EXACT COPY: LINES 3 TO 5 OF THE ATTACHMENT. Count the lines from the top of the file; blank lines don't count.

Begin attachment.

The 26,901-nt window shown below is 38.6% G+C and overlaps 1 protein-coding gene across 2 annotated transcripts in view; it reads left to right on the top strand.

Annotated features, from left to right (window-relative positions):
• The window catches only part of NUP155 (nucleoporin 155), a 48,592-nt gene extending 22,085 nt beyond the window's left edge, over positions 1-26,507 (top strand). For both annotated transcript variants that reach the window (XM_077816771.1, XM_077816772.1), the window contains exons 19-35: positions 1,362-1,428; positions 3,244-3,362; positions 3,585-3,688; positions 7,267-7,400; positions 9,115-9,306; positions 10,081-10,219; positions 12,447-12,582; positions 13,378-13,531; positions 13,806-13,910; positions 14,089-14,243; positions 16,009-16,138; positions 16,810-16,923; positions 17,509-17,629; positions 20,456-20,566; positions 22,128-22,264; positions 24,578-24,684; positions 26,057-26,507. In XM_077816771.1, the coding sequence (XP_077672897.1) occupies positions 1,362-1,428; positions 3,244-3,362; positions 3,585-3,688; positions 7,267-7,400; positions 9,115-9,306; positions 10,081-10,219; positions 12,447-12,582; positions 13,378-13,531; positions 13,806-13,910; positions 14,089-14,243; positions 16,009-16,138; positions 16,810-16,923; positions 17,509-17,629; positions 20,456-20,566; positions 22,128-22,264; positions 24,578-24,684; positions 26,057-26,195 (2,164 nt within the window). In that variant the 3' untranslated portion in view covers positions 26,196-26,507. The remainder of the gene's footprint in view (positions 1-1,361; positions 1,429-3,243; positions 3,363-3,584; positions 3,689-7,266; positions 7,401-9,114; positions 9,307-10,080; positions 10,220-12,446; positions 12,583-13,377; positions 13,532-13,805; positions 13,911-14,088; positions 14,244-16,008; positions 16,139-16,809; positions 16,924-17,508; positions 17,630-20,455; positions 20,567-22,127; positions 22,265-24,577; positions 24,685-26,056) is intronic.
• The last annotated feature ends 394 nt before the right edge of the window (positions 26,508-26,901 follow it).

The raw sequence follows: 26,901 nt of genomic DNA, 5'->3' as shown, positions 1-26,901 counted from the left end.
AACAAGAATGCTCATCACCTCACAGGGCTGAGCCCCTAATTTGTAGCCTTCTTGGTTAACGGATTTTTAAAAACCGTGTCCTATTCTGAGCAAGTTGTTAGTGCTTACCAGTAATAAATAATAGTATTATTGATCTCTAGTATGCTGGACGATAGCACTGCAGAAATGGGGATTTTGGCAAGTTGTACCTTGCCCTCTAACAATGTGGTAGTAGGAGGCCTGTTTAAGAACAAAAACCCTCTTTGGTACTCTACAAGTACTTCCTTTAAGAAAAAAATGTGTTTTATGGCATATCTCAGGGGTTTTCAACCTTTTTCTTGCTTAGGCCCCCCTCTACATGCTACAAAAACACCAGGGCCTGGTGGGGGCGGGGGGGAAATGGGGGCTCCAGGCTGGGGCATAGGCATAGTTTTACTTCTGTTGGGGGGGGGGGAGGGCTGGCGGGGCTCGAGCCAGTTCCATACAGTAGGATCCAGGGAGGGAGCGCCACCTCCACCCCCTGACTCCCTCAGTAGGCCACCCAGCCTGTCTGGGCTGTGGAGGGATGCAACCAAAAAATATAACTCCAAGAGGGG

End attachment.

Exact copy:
• The window catches only part of NUP155 (nucleoporin 155), a 48,592-nt gene extending 22,085 nt beyond the window's left edge, over positions 1-26,507 (top strand). For both annotated transcript variants that reach the window (XM_077816771.1, XM_077816772.1), the window contains exons 19-35: positions 1,362-1,428; positions 3,244-3,362; positions 3,585-3,688; positions 7,267-7,400; positions 9,115-9,306; positions 10,081-10,219; positions 12,447-12,582; positions 13,378-13,531; positions 13,806-13,910; positions 14,089-14,243; positions 16,009-16,138; positions 16,810-16,923; positions 17,509-17,629; positions 20,456-20,566; positions 22,128-22,264; positions 24,578-24,684; positions 26,057-26,507. In XM_077816771.1, the coding sequence (XP_077672897.1) occupies positions 1,362-1,428; positions 3,244-3,362; positions 3,585-3,688; positions 7,267-7,400; positions 9,115-9,306; positions 10,081-10,219; positions 12,447-12,582; positions 13,378-13,531; positions 13,806-13,910; positions 14,089-14,243; positions 16,009-16,138; positions 16,810-16,923; positions 17,509-17,629; positions 20,456-20,566; positions 22,128-22,264; positions 24,578-24,684; positions 26,057-26,195 (2,164 nt within the window). In that variant the 3' untranslated portion in view covers positions 26,196-26,507. The remainder of the gene's footprint in view (positions 1-1,361; positions 1,429-3,243; positions 3,363-3,584; positions 3,689-7,266; positions 7,401-9,114; positions 9,307-10,080; positions 10,220-12,446; positions 12,583-13,377; positions 13,532-13,805; positions 13,911-14,088; positions 14,244-16,008; positions 16,139-16,809; positions 16,924-17,508; positions 17,630-20,455; positions 20,567-22,127; positions 22,265-24,577; positions 24,685-26,056) is intronic.
• The last annotated feature ends 394 nt before the right edge of the window (positions 26,508-26,901 follow it).

The raw sequence follows: 26,901 nt of genomic DNA, 5'->3' as shown, positions 1-26,901 counted from the left end.